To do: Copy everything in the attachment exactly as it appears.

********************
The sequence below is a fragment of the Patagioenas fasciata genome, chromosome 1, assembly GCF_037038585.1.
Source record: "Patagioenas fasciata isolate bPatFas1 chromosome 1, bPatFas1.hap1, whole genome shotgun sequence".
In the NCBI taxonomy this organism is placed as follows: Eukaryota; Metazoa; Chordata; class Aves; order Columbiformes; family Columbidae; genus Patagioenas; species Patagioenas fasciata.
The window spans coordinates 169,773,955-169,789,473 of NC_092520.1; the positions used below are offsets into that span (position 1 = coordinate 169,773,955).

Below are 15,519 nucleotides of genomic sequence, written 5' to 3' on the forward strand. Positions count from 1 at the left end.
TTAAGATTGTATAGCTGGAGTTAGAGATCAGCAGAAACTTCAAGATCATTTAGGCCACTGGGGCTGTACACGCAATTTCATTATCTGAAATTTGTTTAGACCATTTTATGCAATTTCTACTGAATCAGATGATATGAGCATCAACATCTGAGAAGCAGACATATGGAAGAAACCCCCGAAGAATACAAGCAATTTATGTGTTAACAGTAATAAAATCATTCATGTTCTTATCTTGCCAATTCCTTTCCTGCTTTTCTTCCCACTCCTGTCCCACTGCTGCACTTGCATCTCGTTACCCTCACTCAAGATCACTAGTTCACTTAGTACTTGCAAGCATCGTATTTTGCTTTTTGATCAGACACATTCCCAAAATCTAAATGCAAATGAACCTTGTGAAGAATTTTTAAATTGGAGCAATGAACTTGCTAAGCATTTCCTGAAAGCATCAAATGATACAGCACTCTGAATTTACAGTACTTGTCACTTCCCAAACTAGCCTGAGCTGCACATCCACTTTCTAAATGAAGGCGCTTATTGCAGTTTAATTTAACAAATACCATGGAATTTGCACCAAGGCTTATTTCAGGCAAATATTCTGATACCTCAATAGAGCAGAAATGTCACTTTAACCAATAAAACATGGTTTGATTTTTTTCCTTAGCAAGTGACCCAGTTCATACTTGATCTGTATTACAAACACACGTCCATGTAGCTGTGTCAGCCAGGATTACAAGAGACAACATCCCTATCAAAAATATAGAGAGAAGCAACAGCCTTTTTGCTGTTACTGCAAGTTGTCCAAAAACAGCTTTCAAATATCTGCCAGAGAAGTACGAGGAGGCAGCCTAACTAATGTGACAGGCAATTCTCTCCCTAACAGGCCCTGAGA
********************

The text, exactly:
The sequence below is a fragment of the Patagioenas fasciata genome, chromosome 1, assembly GCF_037038585.1.
Source record: "Patagioenas fasciata isolate bPatFas1 chromosome 1, bPatFas1.hap1, whole genome shotgun sequence".
In the NCBI taxonomy this organism is placed as follows: Eukaryota; Metazoa; Chordata; class Aves; order Columbiformes; family Columbidae; genus Patagioenas; species Patagioenas fasciata.
The window spans coordinates 169,773,955-169,789,473 of NC_092520.1; the positions used below are offsets into that span (position 1 = coordinate 169,773,955).

Below are 15,519 nucleotides of genomic sequence, written 5' to 3' on the forward strand. Positions count from 1 at the left end.
TTAAGATTGTATAGCTGGAGTTAGAGATCAGCAGAAACTTCAAGATCATTTAGGCCACTGGGGCTGTACACGCAATTTCATTATCTGAAATTTGTTTAGACCATTTTATGCAATTTCTACTGAATCAGATGATATGAGCATCAACATCTGAGAAGCAGACATATGGAAGAAACCCCCGAAGAATACAAGCAATTTATGTGTTAACAGTAATAAAATCATTCATGTTCTTATCTTGCCAATTCCTTTCCTGCTTTTCTTCCCACTCCTGTCCCACTGCTGCACTTGCATCTCGTTACCCTCACTCAAGATCACTAGTTCACTTAGTACTTGCAAGCATCGTATTTTGCTTTTTGATCAGACACATTCCCAAAATCTAAATGCAAATGAACCTTGTGAAGAATTTTTAAATTGGAGCAATGAACTTGCTAAGCATTTCCTGAAAGCATCAAATGATACAGCACTCTGAATTTACAGTACTTGTCACTTCCCAAACTAGCCTGAGCTGCACATCCACTTTCTAAATGAAGGCGCTTATTGCAGTTTAATTTAACAAATACCATGGAATTTGCACCAAGGCTTATTTCAGGCAAATATTCTGATACCTCAATAGAGCAGAAATGTCACTTTAACCAATAAAACATGGTTTGATTTTTTTCCTTAGCAAGTGACCCAGTTCATACTTGATCTGTATTACAAACACACGTCCATGTAGCTGTGTCAGCCAGGATTACAAGAGACAACATCCCTATCAAAAATATAGAGAGAAGCAACAGCCTTTTTGCTGTTACTGCAAGTTGTCCAAAAACAGCTTTCAAATATCTGCCAGAGAAGTACGAGGAGGCAGCCTAACTAATGTGACAGGCAATTCTCTCCCTAACAGGCCCTGAGA